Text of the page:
Hey there, time traveller!
This article was published 2/10/2009 (2823 days ago), so information in it may no longer be current.
Moreover, government officials have warned Raitt that giving automakers credits toward new fuel efficiency standards by making cars that can use environmentally friendly E85 fuel will not actually reduce emissions because those cars will never actually use the 'green' fuel and will continue to use regular gasoline.
"The point the document is making is fairly straightforward -- promoting E85 has no environmental benefits," said Matthew Bramley, climate change director for the advocacy group Pembina Institute.
Fuel that contains 85 per cent ethanol and 15 per cent gasoline is generally referred to as E85 fuel. While almost any car engine can run on E10 fuel -- gasoline with 10 per cent ethanol -- only specially modified vehicles can use E85 fuel.
Ethanol is a renewable source of energy derived from corn or other plant products.
The Conservative government has spent hundreds of millions of dollars subsidizing the production of ethanol or offering rebates to consumers to buy E85 vehicles -- but the briefing note says none of that money has or will help reduce greenhouse gas emissions.
"The chance for reducing emissions through changing fuels is very limited at best," said Bramley.
Cars and light trucks that can use either E85 fuel or regular gas are known generically as flex fuel vehicles or FFVs. The briefing note was written in March and obtained under federal access to information laws. Parts of the note have been blacked out.
In the note, Raitt is cautioned about the "implications" of promoting the use of E85 fuel.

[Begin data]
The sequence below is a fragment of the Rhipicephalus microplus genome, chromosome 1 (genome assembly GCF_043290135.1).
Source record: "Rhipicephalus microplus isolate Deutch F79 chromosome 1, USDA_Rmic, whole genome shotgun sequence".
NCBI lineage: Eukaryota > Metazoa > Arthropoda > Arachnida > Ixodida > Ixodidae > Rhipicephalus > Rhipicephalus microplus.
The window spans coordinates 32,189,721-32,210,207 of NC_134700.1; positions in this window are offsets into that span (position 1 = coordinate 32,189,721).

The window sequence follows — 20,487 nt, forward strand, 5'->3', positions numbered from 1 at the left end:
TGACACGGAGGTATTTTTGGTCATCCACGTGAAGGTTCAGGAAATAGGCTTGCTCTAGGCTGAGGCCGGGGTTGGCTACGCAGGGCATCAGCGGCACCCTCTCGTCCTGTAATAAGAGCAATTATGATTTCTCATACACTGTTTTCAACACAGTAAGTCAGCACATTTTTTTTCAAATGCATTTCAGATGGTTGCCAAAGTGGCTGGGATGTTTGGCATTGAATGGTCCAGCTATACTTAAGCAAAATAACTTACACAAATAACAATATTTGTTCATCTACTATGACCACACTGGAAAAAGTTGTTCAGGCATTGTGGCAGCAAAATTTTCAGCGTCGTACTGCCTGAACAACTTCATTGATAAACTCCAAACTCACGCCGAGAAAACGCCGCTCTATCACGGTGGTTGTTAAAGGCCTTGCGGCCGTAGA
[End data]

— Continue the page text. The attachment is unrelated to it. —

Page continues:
The federal government has spent millions of dollars on rebates to consumers who buy FFVs and are allowing carmakers to earn special 'green' credits for manufacturing FFVs -- even though there are just four gas stations in the entire country that sell the special E85 blend.
The memo to Raitt notes "stakeholders, including fuel providers, auto manufacturers and governments, are currently seeking to claim greenhouse gas emission reductions from the production and use of ethanol blends and FFVs."
But the note, which is signed by Cassie Doyle, the deputy minister in Raitt's department, says the government needs to be cautious in advancing those claims, advising Raitt that work must be done to "carefully assess the implications of actively promoting the production and use of E85 in Canada."
E85 fuel is available in only four locations, so the 300,000 or so FFVs now on the road use regular gasoline, which, when burned in a car engine, is a major contributor to the greenhouse gas emissions that causes climate change.
"Given that E85 (fuel) is not sold in significant quantities, these credits (to manufacturers) are not tied to actual GHG emission reductions because Canada's FFVs are fuelled almost exclusively with gasoline," the briefing note says. Indeed, Doyle's memo notes manufacturers are planning to increase production of FFVs even though "there is no evidence that substantial amounts of E85 fuel will be available to Canadian consumers in the short-term or medium-term."
The federal government has announced that, by next year, all fuel sold in Canada must contain at least five per cent ethanol.
-- Canwest News Service